The fate of Sn in the evolution of a skarn system - the Geyer skarn (Erzgebirge) as a case study

Despite the fact that skarns of the Erzgebirge host significant Sn resources, many well-known and mineralized skarn occurrences in the Erzgebirge remain poorly documented in the scientific literature. This study focuses on the mineralogy and petrography during the pro- and retrograde skarn stages at the Geyer skarn deposit. We also aim at understanding how tin is distributed during late-magmatic cooling and fluid evolution between silicate minerals, cassiterite, skarn-forming and greisen-forming fluids.

The metamorphic rock series hosting the skarn layers is lithologically diverse and are underlain and intruded by variscian granites. In the Geyer deposit, three skarn horizons are distinguished, characterized by subparallel skarn layers up to two meters in thickness.

We selected ~100 samples from nine drill cores from previous exploration campaigns for detailed petrographic investigation of the complex and diverse mineral assemblage at Geyer. Preliminary trace element analyses show the distribution and the evolution of tin in silicate skarn minerals. The prograde skarn assemblage comprises white to pale green clinopyroxene (diopside-hedenbergite series), red and green garnet (grossular-andradite series), minor wollastonite and vesuvianite, being accompanied by magnetite, scheelite and malayaite. Garnet occurs in several generations (with successively decreasing Sn-content) and may occur as euhedral crystals or as colloform anhedral masses that pervasively replace the protolith or occur as vein-infill. Subhedral clinopyroxene often appears densely packed. The skarns often exhibit a skarnoid texture, commonly preserving the original fabric of the replaced metasediments. Coarse-grained, isotropic metasomatic textures are also recognized, but are less abundant and may represent overprinted carbonate-rich layers. The early retrograde stage comprises amphibole, chlorite and Sn-rich epidote group minerals, which occur as veins or replace prograde skarn minerals. Chalcopyrite, sphalerite and arsenopyrite are associated with this retrograde stage. In the late retrograde stage, cassiterite occurs together with fluorite, calcite and quartz.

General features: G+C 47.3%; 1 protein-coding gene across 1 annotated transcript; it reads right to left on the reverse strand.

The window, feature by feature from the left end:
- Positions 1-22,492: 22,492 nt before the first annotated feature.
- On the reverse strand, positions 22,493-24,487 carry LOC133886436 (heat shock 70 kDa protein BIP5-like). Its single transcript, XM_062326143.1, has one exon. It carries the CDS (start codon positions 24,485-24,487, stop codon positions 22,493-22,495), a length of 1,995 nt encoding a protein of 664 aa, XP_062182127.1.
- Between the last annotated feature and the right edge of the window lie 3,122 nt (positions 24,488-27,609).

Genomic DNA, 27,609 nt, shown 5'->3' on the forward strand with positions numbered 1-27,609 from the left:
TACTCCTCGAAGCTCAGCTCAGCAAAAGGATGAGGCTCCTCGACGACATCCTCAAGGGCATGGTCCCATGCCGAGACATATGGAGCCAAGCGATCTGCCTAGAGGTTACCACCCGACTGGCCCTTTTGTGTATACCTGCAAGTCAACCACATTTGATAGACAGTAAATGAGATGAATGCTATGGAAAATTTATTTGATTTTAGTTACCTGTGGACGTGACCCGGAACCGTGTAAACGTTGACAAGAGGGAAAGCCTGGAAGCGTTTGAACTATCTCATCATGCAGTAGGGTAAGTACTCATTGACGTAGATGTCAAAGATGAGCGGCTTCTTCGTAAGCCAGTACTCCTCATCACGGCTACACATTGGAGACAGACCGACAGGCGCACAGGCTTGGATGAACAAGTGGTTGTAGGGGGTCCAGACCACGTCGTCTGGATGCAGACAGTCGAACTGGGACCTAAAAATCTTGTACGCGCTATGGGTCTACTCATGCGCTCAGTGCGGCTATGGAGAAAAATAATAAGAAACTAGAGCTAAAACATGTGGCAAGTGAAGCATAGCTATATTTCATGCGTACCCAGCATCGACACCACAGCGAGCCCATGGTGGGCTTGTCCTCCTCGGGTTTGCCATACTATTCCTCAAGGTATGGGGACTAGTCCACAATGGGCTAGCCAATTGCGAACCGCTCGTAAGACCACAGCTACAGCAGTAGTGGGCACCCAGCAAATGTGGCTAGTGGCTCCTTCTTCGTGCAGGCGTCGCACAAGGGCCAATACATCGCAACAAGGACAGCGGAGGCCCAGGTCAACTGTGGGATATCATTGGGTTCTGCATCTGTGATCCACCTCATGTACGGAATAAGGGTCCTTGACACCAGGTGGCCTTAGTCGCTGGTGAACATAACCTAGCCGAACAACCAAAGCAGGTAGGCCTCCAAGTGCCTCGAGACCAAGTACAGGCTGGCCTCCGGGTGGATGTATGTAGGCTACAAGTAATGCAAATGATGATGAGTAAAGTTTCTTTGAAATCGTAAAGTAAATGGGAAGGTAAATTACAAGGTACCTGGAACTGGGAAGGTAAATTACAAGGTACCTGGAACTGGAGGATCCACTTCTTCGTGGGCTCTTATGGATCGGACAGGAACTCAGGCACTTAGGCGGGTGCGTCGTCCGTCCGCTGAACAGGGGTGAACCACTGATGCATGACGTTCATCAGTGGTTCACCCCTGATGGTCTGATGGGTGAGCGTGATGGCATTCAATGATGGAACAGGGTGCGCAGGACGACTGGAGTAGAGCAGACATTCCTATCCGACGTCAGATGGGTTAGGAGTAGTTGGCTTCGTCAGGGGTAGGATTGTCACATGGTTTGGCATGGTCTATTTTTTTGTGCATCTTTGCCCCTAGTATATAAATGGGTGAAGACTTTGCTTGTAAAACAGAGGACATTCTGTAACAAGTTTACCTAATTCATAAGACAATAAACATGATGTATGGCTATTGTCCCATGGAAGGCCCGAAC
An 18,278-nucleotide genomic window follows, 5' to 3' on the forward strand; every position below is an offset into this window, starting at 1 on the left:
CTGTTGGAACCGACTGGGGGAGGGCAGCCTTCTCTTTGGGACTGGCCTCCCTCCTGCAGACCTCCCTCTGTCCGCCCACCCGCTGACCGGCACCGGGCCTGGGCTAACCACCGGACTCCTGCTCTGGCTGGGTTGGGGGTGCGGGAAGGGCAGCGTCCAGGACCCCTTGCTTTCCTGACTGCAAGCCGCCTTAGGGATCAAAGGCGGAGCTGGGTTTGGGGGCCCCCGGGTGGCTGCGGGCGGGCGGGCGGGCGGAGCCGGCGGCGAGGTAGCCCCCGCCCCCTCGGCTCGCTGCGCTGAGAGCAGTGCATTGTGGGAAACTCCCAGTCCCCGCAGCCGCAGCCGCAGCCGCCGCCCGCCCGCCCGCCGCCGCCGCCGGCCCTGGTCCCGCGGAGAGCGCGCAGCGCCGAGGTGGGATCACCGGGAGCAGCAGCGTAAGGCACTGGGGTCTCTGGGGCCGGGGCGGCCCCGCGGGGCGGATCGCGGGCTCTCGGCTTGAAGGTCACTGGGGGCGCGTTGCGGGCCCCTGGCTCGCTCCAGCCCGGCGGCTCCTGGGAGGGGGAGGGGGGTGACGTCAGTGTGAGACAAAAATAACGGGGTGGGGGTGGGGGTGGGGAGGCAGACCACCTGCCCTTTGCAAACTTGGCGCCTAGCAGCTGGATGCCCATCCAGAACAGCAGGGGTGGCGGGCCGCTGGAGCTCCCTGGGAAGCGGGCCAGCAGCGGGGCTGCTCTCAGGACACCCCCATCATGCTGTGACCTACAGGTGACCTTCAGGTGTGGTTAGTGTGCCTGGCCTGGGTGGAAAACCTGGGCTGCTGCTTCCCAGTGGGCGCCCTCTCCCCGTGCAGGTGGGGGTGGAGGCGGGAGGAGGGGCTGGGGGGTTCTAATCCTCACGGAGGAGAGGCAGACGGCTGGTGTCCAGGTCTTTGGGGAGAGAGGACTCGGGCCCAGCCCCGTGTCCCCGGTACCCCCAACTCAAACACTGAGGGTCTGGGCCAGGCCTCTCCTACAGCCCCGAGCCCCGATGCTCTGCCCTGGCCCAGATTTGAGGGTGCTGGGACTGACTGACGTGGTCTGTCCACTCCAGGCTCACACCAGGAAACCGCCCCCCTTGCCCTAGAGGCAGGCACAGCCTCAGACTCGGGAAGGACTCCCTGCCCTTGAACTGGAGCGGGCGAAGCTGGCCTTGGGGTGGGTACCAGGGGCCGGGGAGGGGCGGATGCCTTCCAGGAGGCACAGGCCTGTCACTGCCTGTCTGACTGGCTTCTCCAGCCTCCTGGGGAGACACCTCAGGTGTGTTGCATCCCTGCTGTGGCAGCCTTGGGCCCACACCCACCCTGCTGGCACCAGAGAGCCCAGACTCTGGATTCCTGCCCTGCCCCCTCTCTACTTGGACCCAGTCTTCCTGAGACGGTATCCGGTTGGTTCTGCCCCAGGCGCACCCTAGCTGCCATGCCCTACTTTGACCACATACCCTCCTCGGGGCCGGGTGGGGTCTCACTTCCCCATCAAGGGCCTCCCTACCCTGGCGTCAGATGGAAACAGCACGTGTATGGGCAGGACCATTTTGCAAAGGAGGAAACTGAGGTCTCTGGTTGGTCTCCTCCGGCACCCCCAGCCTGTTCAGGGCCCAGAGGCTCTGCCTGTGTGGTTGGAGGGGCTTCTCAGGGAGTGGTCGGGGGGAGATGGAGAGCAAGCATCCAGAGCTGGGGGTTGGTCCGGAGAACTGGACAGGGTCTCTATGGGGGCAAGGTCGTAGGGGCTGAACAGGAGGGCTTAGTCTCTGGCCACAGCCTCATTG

Understanding the mineral sequence, the occurrence of tin minerals, and the incorporation of tin into various silicate minerals provides valuable information about the formation of the skarns and their economic potential.